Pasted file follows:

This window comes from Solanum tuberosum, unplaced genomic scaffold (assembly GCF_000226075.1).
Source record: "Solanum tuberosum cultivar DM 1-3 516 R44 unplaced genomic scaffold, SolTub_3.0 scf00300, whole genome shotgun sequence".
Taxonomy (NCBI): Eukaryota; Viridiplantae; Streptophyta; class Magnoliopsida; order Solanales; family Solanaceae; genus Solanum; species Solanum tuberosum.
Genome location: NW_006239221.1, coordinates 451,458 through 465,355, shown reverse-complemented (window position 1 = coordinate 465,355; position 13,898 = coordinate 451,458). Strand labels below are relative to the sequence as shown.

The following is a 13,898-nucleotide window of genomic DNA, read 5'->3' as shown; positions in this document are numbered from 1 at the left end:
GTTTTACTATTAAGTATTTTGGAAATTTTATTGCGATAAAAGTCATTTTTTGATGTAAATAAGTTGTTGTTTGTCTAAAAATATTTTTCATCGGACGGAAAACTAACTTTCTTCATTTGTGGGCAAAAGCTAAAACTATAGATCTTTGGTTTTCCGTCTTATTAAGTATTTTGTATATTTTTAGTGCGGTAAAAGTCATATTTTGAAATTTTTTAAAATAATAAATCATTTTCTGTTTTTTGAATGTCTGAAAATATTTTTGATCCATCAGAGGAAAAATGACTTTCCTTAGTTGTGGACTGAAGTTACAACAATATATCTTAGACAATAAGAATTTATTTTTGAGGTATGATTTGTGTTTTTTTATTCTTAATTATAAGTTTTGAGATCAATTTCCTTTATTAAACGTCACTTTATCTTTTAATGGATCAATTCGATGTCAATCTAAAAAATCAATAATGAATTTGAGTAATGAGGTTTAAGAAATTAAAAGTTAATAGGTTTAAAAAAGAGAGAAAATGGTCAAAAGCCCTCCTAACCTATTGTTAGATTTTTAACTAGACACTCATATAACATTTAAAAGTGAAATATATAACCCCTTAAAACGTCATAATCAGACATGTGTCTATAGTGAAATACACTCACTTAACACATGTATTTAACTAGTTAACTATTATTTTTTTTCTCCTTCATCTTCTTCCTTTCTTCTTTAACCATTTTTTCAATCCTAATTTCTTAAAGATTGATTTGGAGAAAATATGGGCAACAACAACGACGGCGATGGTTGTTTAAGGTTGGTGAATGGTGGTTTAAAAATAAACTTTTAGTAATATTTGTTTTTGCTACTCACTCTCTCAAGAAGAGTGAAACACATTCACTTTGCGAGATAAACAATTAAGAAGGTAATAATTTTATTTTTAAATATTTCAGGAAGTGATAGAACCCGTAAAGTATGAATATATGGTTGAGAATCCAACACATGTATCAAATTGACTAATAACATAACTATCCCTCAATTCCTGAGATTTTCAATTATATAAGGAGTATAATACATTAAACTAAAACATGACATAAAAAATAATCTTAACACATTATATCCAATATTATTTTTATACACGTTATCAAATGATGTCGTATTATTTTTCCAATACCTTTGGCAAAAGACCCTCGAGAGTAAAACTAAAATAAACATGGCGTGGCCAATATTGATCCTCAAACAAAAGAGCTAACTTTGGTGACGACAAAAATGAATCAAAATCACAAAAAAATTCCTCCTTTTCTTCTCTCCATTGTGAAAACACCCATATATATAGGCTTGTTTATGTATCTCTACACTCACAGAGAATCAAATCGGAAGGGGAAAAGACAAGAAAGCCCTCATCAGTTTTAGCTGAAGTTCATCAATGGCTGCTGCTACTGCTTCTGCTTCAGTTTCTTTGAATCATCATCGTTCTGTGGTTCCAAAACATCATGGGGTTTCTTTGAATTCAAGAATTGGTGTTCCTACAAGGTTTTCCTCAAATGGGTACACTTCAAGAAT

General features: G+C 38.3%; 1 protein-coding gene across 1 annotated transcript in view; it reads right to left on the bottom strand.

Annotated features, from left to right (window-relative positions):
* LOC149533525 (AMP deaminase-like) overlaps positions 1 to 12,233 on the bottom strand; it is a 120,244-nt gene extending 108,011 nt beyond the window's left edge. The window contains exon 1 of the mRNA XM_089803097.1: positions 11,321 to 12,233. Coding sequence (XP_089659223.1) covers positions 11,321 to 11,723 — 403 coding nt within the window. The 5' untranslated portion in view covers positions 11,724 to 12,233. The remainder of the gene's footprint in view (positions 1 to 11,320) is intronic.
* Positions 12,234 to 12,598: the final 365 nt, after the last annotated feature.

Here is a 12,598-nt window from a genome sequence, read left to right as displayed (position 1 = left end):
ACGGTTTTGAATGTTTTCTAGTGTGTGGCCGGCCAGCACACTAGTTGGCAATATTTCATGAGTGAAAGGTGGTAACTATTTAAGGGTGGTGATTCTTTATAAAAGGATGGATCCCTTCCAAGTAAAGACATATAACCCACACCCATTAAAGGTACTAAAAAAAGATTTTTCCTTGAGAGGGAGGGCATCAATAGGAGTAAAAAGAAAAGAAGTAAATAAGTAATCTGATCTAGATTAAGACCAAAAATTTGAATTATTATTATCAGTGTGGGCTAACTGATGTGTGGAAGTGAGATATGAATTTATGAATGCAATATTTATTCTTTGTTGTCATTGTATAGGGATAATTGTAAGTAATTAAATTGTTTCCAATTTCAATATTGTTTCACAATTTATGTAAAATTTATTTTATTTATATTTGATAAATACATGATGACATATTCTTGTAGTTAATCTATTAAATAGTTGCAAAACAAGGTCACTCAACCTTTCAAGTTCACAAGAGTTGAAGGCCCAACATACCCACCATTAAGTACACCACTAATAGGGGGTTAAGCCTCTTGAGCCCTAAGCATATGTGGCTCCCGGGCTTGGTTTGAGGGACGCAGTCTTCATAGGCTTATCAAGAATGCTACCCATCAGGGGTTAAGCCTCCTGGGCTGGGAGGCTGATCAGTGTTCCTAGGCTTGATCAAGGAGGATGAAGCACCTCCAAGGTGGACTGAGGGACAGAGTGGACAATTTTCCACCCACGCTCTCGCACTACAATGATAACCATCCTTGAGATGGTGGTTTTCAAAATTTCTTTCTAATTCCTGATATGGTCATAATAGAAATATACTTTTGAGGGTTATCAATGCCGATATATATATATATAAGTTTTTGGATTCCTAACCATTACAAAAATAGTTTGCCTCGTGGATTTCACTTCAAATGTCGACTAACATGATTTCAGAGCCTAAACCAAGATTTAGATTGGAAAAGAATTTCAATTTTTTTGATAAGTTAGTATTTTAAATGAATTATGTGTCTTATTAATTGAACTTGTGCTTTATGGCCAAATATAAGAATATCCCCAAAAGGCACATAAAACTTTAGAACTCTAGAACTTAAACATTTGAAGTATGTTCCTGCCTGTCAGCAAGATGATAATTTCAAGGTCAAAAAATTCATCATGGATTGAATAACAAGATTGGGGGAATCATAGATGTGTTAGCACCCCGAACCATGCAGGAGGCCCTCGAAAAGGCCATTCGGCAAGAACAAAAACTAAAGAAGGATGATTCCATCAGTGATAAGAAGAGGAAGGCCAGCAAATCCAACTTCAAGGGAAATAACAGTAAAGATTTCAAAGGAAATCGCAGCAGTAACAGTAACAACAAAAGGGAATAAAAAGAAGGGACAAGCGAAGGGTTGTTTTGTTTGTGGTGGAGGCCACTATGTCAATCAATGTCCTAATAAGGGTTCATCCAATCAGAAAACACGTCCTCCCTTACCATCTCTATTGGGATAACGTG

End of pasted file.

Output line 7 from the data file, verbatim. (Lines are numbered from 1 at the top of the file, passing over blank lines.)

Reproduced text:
General features: G+C 38.3%; 1 protein-coding gene across 1 annotated transcript in view; it reads right to left on the bottom strand.